This note below, about the temperature-based turfgrass growth potential (GP), has been sitting in my `blog_posts.org`1 file for a while now, as one of those topics to write about sometime. When I read the note I jotted down when I created this entry, I realized I wouldn’t have to do much to turn this into a blog post. Here it is:

There are so many questions about number of good days and so on, and how to adjust for light, and so on.

Then I see people want to try to fit the model to their own data. But there is a problem with that because a GP of 1 for example is not exactly how grass grows, It is instead a number. But it is a useful number. It’s something that can be compared.

It hits me, as I am writing up a Golf Course Seminar (ゴルフ場セミナー) article, that doing this where everyone makes a custom calculation (or adjustment) then that means it can’t be compared with anyone else. Now you have a number that is a little more meaningful for your site and not meaningful at all for comparison with other locations.

That was the note. Make sense? What I mean is, as more people around the world use the GP, and use calculations that include the GP such as the PACE Turf sand topdressing calculator, or the growth ratio, or the PACE climate appraisal form, or GP as a proxy for season length I suggest using the standard form of the equation.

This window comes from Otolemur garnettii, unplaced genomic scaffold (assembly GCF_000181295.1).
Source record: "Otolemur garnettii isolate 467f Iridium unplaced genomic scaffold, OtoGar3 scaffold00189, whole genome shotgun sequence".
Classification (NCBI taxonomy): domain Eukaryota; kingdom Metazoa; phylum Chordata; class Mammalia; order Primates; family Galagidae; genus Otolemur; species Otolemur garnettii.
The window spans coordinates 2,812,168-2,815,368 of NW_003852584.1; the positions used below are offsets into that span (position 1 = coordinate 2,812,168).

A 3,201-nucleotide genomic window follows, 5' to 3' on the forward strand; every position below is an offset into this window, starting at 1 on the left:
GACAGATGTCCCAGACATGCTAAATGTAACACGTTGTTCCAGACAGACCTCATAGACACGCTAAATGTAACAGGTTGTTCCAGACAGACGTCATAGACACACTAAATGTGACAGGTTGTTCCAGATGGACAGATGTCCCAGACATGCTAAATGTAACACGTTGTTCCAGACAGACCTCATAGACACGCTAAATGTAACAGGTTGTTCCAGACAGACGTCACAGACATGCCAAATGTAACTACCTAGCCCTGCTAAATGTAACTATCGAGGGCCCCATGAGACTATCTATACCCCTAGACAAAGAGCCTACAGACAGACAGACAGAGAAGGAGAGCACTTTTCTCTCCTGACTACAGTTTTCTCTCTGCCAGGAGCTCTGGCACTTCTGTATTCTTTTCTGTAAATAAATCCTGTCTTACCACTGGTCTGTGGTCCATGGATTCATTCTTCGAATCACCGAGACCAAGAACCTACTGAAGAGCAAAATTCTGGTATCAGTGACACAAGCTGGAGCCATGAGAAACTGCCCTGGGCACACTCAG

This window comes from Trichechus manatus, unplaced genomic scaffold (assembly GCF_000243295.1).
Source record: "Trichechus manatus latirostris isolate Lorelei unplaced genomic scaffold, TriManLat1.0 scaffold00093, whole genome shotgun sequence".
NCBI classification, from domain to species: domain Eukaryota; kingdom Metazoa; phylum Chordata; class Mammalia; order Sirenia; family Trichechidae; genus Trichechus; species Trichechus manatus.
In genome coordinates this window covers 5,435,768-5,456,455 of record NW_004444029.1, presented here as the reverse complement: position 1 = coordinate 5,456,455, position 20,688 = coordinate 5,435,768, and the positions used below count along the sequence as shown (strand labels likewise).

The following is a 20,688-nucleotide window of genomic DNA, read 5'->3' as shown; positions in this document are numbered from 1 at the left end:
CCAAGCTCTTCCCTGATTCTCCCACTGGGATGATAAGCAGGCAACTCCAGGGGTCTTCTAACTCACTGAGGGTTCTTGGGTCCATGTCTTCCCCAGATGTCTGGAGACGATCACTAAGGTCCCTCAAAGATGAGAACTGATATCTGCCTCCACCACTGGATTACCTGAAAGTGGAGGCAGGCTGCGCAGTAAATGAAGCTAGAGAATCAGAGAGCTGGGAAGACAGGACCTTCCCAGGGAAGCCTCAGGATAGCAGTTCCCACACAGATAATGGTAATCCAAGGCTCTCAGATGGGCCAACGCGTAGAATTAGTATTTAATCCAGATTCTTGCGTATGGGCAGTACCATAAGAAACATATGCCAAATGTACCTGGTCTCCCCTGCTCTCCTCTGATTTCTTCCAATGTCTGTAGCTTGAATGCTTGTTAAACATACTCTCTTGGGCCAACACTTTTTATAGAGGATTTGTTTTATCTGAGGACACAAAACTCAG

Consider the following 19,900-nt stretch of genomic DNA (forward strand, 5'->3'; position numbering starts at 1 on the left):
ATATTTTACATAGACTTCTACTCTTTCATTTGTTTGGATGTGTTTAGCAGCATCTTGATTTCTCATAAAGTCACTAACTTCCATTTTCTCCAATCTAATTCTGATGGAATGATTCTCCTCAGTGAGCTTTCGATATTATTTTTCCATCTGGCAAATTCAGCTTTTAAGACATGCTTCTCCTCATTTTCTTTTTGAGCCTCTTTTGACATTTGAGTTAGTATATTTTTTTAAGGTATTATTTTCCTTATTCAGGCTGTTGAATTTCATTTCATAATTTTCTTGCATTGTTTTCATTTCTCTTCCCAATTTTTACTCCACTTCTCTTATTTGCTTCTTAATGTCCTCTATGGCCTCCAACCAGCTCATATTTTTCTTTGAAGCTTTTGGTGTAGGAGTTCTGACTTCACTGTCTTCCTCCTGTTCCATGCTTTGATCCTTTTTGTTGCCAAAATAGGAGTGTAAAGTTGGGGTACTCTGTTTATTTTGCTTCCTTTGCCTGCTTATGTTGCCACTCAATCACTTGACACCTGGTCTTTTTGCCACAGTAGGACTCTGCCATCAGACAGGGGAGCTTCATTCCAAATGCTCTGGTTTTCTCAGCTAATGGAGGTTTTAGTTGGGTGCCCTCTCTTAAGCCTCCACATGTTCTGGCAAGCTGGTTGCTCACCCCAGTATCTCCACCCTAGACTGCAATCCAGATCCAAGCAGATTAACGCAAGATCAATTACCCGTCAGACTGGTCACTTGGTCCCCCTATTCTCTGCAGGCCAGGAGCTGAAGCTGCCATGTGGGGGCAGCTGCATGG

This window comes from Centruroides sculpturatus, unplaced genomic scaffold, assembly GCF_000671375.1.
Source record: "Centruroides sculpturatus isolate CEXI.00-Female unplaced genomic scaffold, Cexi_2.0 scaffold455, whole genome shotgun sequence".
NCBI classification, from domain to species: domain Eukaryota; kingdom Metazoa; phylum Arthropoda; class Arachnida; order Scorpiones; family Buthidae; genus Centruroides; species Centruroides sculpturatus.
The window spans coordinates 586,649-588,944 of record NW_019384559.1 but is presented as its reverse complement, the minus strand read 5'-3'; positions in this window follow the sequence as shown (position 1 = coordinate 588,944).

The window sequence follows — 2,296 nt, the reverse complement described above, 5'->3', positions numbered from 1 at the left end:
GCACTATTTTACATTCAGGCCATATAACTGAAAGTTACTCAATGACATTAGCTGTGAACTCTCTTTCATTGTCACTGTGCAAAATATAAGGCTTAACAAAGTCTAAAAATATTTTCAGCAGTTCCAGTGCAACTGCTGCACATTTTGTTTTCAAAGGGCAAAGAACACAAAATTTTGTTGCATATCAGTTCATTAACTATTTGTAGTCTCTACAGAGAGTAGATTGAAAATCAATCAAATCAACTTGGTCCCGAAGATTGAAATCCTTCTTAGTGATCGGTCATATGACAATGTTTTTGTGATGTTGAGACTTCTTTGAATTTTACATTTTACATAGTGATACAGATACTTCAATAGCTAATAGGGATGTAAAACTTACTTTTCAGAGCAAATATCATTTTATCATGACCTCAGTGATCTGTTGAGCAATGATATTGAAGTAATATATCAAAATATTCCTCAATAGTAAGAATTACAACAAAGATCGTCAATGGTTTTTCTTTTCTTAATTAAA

Sure, you can change the optimum temperature in the equation. Or you can add your own adjustment for light.2 But once you start adjusting the equation, then you’ll find your GP is unique, and suddenly it’s not clear what you are comparing it to. I’ve written about the standard growth potential equations in this post.

There have been times in the past, a decade or so ago, where I said something like, “sure, if you find you get a better fit to growth at you site by adjusting the parameters in the GP equation, go ahead and do so.” Today I am less likely to provide that same advice. Why? Because when someone in New Zealand can report on what the OM accumulation rate has been given a certain GP for the year, and with a certain set of management inputs, and someone in Scotland can do the same, and a golf course superintendent in South Africa or Dubai or Los Angeles can look at those values to see how their results compare, it’s a lot easier to do this when everyone is assured that the same equation for GP is being used at each location.

If you are never going to compare GP at your site to another location, then go ahead and adjust the equation. But when comparisons start getting made, then I’d go back to the standard equation.

1. See What’s my workflow for more about this. That was the 2017 edition. I’m due for an update. ↩︎

2. I don’t recommend this. I don’t think it helps much. I’ve made a lot of calculations about this. Here’s a story about light and temperature in a cold place and here’s one about the light and temperature combination in much warmer places↩︎